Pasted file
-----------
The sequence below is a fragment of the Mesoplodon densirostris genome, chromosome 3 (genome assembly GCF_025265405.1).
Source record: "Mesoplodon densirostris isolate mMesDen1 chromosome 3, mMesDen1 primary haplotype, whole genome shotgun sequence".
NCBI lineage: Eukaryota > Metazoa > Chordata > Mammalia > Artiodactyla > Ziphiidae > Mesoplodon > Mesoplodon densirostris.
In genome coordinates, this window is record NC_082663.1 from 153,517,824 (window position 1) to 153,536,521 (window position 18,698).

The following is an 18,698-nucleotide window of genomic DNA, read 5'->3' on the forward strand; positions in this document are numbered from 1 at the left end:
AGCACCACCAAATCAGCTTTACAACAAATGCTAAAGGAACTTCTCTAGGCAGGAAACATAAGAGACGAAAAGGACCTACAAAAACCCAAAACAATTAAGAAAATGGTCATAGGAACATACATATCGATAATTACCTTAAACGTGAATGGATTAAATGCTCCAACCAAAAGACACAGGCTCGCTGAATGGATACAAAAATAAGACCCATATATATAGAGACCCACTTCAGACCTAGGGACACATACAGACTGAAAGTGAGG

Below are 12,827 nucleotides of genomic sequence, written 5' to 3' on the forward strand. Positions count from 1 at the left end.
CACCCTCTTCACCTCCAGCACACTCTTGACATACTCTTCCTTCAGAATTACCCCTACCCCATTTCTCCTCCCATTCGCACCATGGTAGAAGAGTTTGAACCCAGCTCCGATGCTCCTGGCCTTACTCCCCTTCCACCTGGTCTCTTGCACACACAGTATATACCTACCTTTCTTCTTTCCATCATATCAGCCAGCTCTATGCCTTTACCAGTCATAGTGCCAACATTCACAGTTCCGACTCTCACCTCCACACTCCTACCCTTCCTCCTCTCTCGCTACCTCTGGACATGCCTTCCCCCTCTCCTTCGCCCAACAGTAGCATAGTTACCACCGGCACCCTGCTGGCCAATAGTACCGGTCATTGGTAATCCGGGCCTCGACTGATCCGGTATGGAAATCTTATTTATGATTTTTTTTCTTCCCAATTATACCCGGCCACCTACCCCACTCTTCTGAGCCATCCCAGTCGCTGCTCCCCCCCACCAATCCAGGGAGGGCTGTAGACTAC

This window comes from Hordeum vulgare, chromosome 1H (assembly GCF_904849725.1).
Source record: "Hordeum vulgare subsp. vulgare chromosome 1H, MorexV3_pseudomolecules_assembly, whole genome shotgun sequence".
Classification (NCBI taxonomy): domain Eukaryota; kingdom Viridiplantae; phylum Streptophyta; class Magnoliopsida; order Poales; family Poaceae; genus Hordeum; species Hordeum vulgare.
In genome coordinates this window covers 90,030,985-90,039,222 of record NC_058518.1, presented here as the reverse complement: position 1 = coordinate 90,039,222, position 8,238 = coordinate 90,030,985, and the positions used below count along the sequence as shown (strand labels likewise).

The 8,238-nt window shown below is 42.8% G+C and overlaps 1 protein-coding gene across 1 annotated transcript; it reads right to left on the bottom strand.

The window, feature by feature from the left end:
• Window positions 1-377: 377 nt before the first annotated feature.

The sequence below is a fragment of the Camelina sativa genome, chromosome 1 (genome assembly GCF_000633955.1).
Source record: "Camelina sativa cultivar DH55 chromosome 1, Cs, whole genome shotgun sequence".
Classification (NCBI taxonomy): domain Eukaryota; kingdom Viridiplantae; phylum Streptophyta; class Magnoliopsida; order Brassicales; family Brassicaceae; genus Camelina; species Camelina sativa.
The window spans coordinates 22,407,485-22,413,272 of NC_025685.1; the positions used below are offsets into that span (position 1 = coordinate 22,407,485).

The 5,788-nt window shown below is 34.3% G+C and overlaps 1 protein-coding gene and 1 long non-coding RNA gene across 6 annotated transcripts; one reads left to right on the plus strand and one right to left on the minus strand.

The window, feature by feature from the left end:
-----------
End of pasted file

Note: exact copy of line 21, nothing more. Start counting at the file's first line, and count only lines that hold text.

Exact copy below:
The window, feature by feature from the left end: